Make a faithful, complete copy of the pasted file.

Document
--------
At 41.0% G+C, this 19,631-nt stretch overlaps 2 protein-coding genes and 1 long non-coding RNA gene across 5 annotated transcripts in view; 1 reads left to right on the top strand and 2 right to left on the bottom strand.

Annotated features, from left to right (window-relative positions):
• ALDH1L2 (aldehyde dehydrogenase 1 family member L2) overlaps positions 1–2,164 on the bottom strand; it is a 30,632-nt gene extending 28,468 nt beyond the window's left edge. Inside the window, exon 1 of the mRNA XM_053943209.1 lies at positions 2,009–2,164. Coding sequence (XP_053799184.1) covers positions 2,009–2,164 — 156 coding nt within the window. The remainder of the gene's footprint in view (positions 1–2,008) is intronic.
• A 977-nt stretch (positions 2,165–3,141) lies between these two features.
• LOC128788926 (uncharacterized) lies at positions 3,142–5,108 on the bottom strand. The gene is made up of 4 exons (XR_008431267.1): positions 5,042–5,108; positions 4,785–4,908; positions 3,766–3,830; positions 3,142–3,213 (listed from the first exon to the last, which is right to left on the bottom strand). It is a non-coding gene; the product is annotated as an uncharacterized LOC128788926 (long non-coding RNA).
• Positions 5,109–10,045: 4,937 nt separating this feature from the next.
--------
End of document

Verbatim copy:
At 41.0% G+C, this 19,631-nt stretch overlaps 2 protein-coding genes and 1 long non-coding RNA gene across 5 annotated transcripts in view; 1 reads left to right on the top strand and 2 right to left on the bottom strand.

Annotated features, from left to right (window-relative positions):
• ALDH1L2 (aldehyde dehydrogenase 1 family member L2) overlaps positions 1–2,164 on the bottom strand; it is a 30,632-nt gene extending 28,468 nt beyond the window's left edge. Inside the window, exon 1 of the mRNA XM_053943209.1 lies at positions 2,009–2,164. Coding sequence (XP_053799184.1) covers positions 2,009–2,164 — 156 coding nt within the window. The remainder of the gene's footprint in view (positions 1–2,008) is intronic.
• A 977-nt stretch (positions 2,165–3,141) lies between these two features.
• LOC128788926 (uncharacterized) lies at positions 3,142–5,108 on the bottom strand. The gene is made up of 4 exons (XR_008431267.1): positions 5,042–5,108; positions 4,785–4,908; positions 3,766–3,830; positions 3,142–3,213 (listed from the first exon to the last, which is right to left on the bottom strand). It is a non-coding gene; the product is annotated as an uncharacterized LOC128788926 (long non-coding RNA).
• Positions 5,109–10,045: 4,937 nt separating this feature from the next.